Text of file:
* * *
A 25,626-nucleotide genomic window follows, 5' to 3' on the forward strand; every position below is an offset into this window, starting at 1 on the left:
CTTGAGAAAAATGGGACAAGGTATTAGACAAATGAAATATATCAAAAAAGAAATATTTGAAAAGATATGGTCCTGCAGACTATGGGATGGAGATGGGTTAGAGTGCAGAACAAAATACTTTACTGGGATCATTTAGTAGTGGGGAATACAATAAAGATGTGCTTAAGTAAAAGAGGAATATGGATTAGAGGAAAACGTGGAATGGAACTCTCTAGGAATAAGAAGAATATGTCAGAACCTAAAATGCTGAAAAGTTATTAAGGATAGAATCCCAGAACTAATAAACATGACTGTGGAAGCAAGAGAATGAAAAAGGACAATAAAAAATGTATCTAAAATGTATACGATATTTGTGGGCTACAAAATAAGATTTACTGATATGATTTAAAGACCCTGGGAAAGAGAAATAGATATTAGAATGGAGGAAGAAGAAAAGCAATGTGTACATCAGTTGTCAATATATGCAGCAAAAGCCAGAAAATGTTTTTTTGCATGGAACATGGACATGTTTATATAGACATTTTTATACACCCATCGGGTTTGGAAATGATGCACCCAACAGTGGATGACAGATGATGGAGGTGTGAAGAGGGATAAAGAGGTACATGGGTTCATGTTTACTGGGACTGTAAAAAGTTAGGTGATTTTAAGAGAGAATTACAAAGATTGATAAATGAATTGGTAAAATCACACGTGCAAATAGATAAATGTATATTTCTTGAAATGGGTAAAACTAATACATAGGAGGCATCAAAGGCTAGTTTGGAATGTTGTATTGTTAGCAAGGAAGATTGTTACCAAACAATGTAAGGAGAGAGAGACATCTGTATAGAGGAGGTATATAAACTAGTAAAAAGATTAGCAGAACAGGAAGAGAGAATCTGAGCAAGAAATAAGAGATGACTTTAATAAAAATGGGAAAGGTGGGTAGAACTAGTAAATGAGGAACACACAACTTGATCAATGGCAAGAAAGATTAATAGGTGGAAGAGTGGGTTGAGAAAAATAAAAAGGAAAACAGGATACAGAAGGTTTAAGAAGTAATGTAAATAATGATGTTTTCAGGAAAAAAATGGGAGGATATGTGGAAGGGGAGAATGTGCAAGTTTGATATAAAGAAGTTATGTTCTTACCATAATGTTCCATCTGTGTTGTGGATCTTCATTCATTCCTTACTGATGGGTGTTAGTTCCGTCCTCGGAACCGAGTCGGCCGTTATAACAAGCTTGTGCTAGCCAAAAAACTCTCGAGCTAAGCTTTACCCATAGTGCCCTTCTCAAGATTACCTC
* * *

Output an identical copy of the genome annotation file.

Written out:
A 25,626-nucleotide genomic window follows, 5' to 3' on the forward strand; every position below is an offset into this window, starting at 1 on the left:
CTTGAGAAAAATGGGACAAGGTATTAGACAAATGAAATATATCAAAAAAGAAATATTTGAAAAGATATGGTCCTGCAGACTATGGGATGGAGATGGGTTAGAGTGCAGAACAAAATACTTTACTGGGATCATTTAGTAGTGGGGAATACAATAAAGATGTGCTTAAGTAAAAGAGGAATATGGATTAGAGGAAAACGTGGAATGGAACTCTCTAGGAATAAGAAGAATATGTCAGAACCTAAAATGCTGAAAAGTTATTAAGGATAGAATCCCAGAACTAATAAACATGACTGTGGAAGCAAGAGAATGAAAAAGGACAATAAAAAATGTATCTAAAATGTATACGATATTTGTGGGCTACAAAATAAGATTTACTGATATGATTTAAAGACCCTGGGAAAGAGAAATAGATATTAGAATGGAGGAAGAAGAAAAGCAATGTGTACATCAGTTGTCAATATATGCAGCAAAAGCCAGAAAATGTTTTTTTGCATGGAACATGGACATGTTTATATAGACATTTTTATACACCCATCGGGTTTGGAAATGATGCACCCAACAGTGGATGACAGATGATGGAGGTGTGAAGAGGGATAAAGAGGTACATGGGTTCATGTTTACTGGGACTGTAAAAAGTTAGGTGATTTTAAGAGAGAATTACAAAGATTGATAAATGAATTGGTAAAATCACACGTGCAAATAGATAAATGTATATTTCTTGAAATGGGTAAAACTAATACATAGGAGGCATCAAAGGCTAGTTTGGAATGTTGTATTGTTAGCAAGGAAGATTGTTACCAAACAATGTAAGGAGAGAGAGACATCTGTATAGAGGAGGTATATAAACTAGTAAAAAGATTAGCAGAACAGGAAGAGAGAATCTGAGCAAGAAATAAGAGATGACTTTAATAAAAATGGGAAAGGTGGGTAGAACTAGTAAATGAGGAACACACAACTTGATCAATGGCAAGAAAGATTAATAGGTGGAAGAGTGGGTTGAGAAAAATAAAAAGGAAAACAGGATACAGAAGGTTTAAGAAGTAATGTAAATAATGATGTTTTCAGGAAAAAAATGGGAGGATATGTGGAAGGGGAGAATGTGCAAGTTTGATATAAAGAAGTTATGTTCTTACCATAATGTTCCATCTGTGTTGTGGATCTTCATTCATTCCTTACTGATGGGTGTTAGTTCCGTCCTCGGAACCGAGTCGGCCGTTATAACAAGCTTGTGCTAGCCAAAAAACTCTCGAGCTAAGCTTTACCCATAGTGCCCTTCTCAAGATTACCTC